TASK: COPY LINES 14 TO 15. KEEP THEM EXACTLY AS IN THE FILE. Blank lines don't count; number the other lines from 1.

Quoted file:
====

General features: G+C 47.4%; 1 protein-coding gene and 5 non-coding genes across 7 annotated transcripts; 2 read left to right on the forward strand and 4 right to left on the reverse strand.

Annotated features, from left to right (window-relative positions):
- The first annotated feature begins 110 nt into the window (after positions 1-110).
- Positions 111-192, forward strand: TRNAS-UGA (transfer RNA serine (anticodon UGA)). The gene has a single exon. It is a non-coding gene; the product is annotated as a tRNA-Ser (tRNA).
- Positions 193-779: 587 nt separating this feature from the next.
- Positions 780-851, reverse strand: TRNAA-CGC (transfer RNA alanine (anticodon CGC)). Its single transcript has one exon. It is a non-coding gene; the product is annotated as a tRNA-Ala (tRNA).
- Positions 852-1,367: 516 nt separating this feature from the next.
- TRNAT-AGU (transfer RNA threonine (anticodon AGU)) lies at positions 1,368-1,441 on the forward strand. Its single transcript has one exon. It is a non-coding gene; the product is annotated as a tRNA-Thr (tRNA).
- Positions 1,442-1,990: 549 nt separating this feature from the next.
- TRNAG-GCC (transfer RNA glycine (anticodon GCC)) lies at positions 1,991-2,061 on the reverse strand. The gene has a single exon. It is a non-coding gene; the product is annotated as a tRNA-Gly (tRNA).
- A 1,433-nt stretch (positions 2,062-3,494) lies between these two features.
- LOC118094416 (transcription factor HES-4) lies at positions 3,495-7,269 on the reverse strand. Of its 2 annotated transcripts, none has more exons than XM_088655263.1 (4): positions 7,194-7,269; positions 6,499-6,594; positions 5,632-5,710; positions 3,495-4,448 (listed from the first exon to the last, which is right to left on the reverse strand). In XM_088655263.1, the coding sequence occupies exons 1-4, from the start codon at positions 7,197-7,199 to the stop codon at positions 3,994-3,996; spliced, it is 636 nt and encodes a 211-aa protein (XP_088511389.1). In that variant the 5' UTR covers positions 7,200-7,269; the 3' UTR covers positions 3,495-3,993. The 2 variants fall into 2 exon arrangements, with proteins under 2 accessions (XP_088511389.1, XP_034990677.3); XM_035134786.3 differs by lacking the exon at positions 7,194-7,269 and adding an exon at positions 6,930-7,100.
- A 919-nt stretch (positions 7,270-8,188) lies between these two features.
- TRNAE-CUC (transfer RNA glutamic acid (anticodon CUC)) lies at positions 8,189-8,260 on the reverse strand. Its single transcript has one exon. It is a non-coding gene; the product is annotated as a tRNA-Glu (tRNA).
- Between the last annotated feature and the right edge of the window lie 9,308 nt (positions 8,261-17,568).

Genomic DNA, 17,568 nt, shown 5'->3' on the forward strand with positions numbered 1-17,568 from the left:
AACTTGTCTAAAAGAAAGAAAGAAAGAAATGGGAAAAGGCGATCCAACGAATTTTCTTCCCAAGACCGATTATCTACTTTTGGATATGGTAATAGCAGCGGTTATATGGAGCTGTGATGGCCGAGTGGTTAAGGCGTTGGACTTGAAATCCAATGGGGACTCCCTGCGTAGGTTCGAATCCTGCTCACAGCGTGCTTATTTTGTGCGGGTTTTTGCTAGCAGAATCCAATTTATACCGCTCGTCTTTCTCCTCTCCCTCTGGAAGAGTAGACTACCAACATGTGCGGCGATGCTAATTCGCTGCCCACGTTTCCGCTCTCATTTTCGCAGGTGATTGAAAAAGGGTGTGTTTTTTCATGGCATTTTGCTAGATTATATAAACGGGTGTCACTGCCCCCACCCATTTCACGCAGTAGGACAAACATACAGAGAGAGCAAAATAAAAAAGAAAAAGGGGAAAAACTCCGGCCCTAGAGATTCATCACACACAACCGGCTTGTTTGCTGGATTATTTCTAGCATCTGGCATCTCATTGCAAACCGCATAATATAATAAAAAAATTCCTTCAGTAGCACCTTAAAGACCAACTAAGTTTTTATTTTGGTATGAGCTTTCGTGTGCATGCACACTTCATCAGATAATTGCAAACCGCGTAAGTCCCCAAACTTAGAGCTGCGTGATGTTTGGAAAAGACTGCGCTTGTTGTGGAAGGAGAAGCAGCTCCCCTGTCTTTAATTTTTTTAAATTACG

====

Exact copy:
- TRNAE-CUC (transfer RNA glutamic acid (anticodon CUC)) lies at positions 8,189-8,260 on the reverse strand. Its single transcript has one exon. It is a non-coding gene; the product is annotated as a tRNA-Glu (tRNA).
- Between the last annotated feature and the right edge of the window lie 9,308 nt (positions 8,261-17,568).